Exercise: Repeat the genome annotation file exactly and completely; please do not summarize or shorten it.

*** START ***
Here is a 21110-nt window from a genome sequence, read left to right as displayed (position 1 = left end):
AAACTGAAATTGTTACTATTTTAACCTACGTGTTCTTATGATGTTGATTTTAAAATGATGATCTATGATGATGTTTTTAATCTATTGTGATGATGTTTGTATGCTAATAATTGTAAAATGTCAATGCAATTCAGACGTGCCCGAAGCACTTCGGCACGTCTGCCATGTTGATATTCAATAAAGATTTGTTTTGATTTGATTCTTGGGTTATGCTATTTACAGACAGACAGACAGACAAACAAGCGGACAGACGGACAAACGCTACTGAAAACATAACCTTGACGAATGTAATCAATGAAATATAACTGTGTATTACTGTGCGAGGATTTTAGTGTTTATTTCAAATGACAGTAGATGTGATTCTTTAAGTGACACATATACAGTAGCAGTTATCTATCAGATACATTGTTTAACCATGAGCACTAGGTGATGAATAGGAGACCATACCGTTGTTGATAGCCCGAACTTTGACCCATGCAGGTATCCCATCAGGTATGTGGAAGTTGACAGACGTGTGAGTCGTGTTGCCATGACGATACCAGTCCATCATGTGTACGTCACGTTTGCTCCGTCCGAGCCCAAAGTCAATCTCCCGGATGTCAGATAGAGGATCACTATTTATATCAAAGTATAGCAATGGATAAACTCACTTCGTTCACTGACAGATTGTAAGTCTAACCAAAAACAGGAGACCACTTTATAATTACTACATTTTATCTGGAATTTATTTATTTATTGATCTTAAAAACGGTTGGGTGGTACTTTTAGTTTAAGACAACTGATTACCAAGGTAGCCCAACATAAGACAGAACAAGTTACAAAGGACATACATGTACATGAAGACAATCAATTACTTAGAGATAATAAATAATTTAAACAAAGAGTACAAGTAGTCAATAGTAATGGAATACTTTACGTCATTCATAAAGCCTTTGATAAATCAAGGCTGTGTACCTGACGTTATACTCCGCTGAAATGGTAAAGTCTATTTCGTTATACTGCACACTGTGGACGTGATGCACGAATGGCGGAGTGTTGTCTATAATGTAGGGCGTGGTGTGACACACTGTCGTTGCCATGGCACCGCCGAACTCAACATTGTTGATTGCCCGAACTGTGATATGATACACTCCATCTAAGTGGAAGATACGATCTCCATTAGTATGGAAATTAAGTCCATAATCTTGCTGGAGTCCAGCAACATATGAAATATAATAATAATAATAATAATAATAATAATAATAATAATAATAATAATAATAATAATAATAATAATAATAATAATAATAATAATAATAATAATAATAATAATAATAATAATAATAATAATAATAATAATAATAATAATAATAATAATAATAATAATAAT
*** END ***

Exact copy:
Here is a 21110-nt window from a genome sequence, read left to right as displayed (position 1 = left end):
AAACTGAAATTGTTACTATTTTAACCTACGTGTTCTTATGATGTTGATTTTAAAATGATGATCTATGATGATGTTTTTAATCTATTGTGATGATGTTTGTATGCTAATAATTGTAAAATGTCAATGCAATTCAGACGTGCCCGAAGCACTTCGGCACGTCTGCCATGTTGATATTCAATAAAGATTTGTTTTGATTTGATTCTTGGGTTATGCTATTTACAGACAGACAGACAGACAAACAAGCGGACAGACGGACAAACGCTACTGAAAACATAACCTTGACGAATGTAATCAATGAAATATAACTGTGTATTACTGTGCGAGGATTTTAGTGTTTATTTCAAATGACAGTAGATGTGATTCTTTAAGTGACACATATACAGTAGCAGTTATCTATCAGATACATTGTTTAACCATGAGCACTAGGTGATGAATAGGAGACCATACCGTTGTTGATAGCCCGAACTTTGACCCATGCAGGTATCCCATCAGGTATGTGGAAGTTGACAGACGTGTGAGTCGTGTTGCCATGACGATACCAGTCCATCATGTGTACGTCACGTTTGCTCCGTCCGAGCCCAAAGTCAATCTCCCGGATGTCAGATAGAGGATCACTATTTATATCAAAGTATAGCAATGGATAAACTCACTTCGTTCACTGACAGATTGTAAGTCTAACCAAAAACAGGAGACCACTTTATAATTACTACATTTTATCTGGAATTTATTTATTTATTGATCTTAAAAACGGTTGGGTGGTACTTTTAGTTTAAGACAACTGATTACCAAGGTAGCCCAACATAAGACAGAACAAGTTACAAAGGACATACATGTACATGAAGACAATCAATTACTTAGAGATAATAAATAATTTAAACAAAGAGTACAAGTAGTCAATAGTAATGGAATACTTTACGTCATTCATAAAGCCTTTGATAAATCAAGGCTGTGTACCTGACGTTATACTCCGCTGAAATGGTAAAGTCTATTTCGTTATACTGCACACTGTGGACGTGATGCACGAATGGCGGAGTGTTGTCTATAATGTAGGGCGTGGTGTGACACACTGTCGTTGCCATGGCACCGCCGAACTCAACATTGTTGATTGCCCGAACTGTGATATGATACACTCCATCTAAGTGGAAGATACGATCTCCATTAGTATGGAAATTAAGTCCATAATCTTGCTGGAGTCCAGCAACATATGAAATATAATAATAATAATAATAATAATAATAATAATAATAATAATAATAATAATAATAATAATAATAATAATAATAATAATAATAATAATAATAATAATAATAATAATAATAATAATAATAATAATAATAATAATAATAATAATAATAATAATAATAATAAT